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Alabaster

Alabaster is a soft, easily-worked mineral substance, a variety of gypsum, that during Bible History was used to make small vessels for holding perfume (as well as for decorations and statues). The Greeks (see Ancient Empires - Greece and Between The Testaments) originated the name from Alabastron, a city in Egypt where such vials and boxes were made from the stone found there. References to alabaster in The Holy Bible are found only in the New Testament, both involving a woman and Jesus Christ.

Alabaster

Martha and Mary In the days just prior to His crucifixion, a woman at Bethany (see The Place Of Christ's Ascension And Return) anointed Jesus Christ with the contents of an alabaster flask:

"When Jesus had finished all these sayings, He said to His disciples, "You know that after two days the Passover is coming, and the Son of man will be delivered up to be crucified." Then the chief priests and the elders of the people gathered in the palace of the high priest, who was called Caiaphas, and took counsel together in order to arrest Jesus by stealth and kill Him. But they said, "Not during the Feast, lest there be a tumult among the people."

"Now when Jesus was at Bethany in the house of Simon the leper, a woman came up to Him with an alabaster flask of very expensive ointment, and she poured it on his head, as He sat at table."

"But when the disciples saw it, they were indignant, saying, "Why this waste? For this ointment might have been sold for a large sum, and given to the poor."

"But Jesus, aware of this, said to them, "Why do you trouble the woman? For she has done a beautiful thing to me. For you always have the poor with you, but you will not always have me. In pouring this ointment on my body she has done it to prepare me for burial. Truly, I say to you, wherever this Gospel [see Godspell] is preached in the whole world, what she has done will be told in memory of her." (Matthew 26:1-13 RSV)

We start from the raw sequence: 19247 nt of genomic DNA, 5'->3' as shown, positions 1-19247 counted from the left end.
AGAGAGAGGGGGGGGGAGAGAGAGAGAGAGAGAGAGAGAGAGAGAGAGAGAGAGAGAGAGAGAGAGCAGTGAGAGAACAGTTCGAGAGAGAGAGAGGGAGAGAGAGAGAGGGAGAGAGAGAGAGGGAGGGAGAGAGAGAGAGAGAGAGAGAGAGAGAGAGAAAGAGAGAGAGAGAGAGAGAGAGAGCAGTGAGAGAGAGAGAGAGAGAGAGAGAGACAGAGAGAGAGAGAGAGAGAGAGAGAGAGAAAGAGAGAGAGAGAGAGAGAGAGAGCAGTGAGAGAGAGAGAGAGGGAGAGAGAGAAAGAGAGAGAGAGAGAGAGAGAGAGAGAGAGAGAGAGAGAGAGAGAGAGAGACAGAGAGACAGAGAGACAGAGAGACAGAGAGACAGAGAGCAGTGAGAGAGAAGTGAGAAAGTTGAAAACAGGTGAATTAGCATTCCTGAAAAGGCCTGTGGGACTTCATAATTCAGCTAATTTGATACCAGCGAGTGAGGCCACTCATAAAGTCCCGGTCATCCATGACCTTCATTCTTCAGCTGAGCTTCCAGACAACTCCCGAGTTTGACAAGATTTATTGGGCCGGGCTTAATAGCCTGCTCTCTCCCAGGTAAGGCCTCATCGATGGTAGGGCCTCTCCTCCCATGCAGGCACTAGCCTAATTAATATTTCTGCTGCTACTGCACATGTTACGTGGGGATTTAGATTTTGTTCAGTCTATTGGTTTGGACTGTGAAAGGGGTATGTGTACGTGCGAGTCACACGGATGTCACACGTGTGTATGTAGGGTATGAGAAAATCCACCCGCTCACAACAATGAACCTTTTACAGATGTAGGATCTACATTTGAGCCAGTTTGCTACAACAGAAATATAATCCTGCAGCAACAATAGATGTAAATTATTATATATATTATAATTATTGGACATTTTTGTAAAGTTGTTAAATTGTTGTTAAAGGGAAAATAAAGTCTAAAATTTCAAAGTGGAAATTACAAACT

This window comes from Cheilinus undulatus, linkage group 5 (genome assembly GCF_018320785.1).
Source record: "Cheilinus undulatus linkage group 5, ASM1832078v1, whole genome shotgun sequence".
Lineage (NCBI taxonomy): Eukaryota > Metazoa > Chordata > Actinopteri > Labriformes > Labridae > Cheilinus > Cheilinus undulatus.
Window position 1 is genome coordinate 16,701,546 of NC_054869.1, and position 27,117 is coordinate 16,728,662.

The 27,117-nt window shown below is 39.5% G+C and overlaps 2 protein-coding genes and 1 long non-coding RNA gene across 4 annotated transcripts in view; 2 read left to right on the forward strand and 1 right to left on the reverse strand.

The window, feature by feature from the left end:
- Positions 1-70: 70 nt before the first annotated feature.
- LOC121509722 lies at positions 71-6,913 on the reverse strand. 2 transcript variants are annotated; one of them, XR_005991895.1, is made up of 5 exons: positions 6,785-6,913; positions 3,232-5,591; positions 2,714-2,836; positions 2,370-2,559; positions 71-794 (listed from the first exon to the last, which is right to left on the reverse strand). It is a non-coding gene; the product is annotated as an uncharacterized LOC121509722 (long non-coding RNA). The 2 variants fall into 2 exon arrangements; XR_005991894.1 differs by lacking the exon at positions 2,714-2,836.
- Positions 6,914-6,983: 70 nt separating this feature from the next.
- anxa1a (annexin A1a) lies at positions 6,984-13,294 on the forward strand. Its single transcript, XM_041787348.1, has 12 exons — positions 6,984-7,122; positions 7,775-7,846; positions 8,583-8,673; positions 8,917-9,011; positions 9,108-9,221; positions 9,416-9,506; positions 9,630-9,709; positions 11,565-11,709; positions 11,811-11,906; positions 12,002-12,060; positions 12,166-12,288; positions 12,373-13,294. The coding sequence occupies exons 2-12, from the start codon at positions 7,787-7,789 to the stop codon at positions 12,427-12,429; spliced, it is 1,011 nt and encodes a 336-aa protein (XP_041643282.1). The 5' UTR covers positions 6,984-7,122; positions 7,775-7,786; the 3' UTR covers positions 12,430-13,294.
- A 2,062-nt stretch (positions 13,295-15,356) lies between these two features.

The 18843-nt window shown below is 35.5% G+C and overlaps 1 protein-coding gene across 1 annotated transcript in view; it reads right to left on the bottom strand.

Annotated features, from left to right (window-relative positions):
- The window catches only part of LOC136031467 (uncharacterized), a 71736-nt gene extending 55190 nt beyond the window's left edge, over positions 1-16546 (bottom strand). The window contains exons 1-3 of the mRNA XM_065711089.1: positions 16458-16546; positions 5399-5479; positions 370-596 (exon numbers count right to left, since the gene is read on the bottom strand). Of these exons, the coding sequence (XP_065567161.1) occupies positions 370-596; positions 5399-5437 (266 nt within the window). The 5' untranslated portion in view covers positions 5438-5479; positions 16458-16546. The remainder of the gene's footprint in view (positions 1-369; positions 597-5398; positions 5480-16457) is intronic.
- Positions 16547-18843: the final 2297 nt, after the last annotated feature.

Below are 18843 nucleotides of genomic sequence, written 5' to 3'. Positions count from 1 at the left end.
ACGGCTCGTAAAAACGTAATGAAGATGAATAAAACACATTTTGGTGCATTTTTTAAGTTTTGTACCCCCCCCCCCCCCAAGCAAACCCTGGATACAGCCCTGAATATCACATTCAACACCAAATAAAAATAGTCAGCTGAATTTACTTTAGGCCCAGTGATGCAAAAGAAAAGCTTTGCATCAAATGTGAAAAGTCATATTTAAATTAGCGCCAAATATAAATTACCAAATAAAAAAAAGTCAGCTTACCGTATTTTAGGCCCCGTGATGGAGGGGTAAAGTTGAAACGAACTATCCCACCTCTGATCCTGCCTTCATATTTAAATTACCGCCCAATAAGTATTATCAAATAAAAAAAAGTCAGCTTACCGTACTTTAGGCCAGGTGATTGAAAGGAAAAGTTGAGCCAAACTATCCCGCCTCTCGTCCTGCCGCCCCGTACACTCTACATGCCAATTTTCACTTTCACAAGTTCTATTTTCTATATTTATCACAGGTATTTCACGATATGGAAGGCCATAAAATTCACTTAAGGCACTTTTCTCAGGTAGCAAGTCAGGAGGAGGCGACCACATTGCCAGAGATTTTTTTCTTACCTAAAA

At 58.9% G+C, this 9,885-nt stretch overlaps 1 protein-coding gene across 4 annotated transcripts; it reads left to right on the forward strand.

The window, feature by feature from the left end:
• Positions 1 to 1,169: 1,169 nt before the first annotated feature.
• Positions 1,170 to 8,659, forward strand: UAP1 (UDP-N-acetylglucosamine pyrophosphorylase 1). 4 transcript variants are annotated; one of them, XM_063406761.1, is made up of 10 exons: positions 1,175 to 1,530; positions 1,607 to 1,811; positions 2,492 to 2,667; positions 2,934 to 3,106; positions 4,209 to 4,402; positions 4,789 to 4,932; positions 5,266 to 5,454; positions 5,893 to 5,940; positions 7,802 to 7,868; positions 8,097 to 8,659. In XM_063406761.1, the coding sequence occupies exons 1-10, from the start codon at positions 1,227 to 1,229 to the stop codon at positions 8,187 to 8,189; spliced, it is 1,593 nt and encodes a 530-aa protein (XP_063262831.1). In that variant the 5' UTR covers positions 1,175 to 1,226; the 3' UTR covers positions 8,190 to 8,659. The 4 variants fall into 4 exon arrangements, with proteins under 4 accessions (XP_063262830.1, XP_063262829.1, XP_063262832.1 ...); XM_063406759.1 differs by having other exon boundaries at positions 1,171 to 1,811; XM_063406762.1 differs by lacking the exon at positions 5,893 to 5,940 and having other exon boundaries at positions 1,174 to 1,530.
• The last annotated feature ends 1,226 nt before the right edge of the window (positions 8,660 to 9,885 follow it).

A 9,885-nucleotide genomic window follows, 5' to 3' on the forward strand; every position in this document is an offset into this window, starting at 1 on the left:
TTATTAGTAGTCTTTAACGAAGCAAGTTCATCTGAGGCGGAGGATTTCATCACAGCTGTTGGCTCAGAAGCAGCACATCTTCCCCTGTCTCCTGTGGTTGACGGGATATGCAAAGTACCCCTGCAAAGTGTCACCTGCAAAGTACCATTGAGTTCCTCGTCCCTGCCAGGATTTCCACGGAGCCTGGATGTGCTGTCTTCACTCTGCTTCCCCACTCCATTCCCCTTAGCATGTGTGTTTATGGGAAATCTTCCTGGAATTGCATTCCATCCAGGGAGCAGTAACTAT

Another woman anointed Jesus Christ with the contents of an alabaster flask while He was at the house of a Pharisee, an incident used by the Messiah to illustrate how forgiveness is granted unto the truly repentant, not to those who merely put on a show of self-righteousness (i.e. Hypocrites):

"One of the Pharisees asked Him to eat with Him, and He went into the Pharisee's house, and took His place at table. And behold, a woman of the city, who was a sinner, when she learned that He was at table in the Pharisee's house, brought an alabaster flask of ointment, and standing behind Him at His feet, weeping, she began to wet His feet with her tears, and wiped them with the hair of her head, and kissed His feet, and anointed them with the ointment."

"Now when the Pharisee who had invited Him saw it, he said to himself, "If this man were a prophet, He would have known who and what sort of woman this is who is touching Him, for she is a sinner."

"And Jesus answering said to him, "Simon, I have something to say to you."

"And he answered, "What is it, Teacher?" [see Rabbi]

"A certain creditor had two debtors; one owed five hundred denarii, and the other fifty. When they could not pay, he forgave them both. Now which of them will love him more?"

"Simon answered, "The one, I suppose, to whom he forgave more."

"And He said to him, "You have judged rightly."

"Then turning toward the woman He said to Simon, "Do you see this woman? I entered your house, you gave me no water for my feet, but she has wet my feet with her tears and wiped them with her hair. You gave Me no kiss, but from the time I came in she has not ceased to kiss My feet. You did not anoint My head with oil, but she has anointed My feet with ointment. Therefore I tell you, her sins, which are many, are forgiven, for she loved much; but he who is forgiven little, loves little."

"And He said to her, "Your sins are forgiven."

"Then those who were at table with him began to say among themselves, "Who is this, who even forgives sins?" And he said to the woman, "Your faith has saved you; go in peace." (Luke 7:36-50 RSV)

Fact Finder: How does the woman with the alabaster flask at Bethany serve as a lesson about Prophecy?
See A Prophecy To You


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